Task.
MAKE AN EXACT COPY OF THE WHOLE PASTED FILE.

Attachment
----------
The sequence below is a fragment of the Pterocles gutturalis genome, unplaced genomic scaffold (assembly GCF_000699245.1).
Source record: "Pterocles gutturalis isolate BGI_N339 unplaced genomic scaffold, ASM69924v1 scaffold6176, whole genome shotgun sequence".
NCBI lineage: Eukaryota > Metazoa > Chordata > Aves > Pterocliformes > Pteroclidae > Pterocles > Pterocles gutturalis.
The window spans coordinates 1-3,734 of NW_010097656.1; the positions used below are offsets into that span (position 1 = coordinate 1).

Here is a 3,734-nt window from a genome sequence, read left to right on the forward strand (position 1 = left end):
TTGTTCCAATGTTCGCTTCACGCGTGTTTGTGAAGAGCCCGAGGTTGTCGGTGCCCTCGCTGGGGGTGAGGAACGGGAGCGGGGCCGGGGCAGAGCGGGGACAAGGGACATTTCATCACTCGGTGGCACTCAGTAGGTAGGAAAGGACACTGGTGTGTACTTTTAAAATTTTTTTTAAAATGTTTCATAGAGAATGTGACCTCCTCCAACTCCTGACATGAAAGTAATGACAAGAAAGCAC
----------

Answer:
The sequence below is a fragment of the Pterocles gutturalis genome, unplaced genomic scaffold (assembly GCF_000699245.1).
Source record: "Pterocles gutturalis isolate BGI_N339 unplaced genomic scaffold, ASM69924v1 scaffold6176, whole genome shotgun sequence".
NCBI lineage: Eukaryota > Metazoa > Chordata > Aves > Pterocliformes > Pteroclidae > Pterocles > Pterocles gutturalis.
The window spans coordinates 1-3,734 of NW_010097656.1; the positions used below are offsets into that span (position 1 = coordinate 1).

Here is a 3,734-nt window from a genome sequence, read left to right on the forward strand (position 1 = left end):
TTGTTCCAATGTTCGCTTCACGCGTGTTTGTGAAGAGCCCGAGGTTGTCGGTGCCCTCGCTGGGGGTGAGGAACGGGAGCGGGGCCGGGGCAGAGCGGGGACAAGGGACATTTCATCACTCGGTGGCACTCAGTAGGTAGGAAAGGACACTGGTGTGTACTTTTAAAATTTTTTTTAAAATGTTTCATAGAGAATGTGACCTCCTCCAACTCCTGACATGAAAGTAATGACAAGAAAGCAC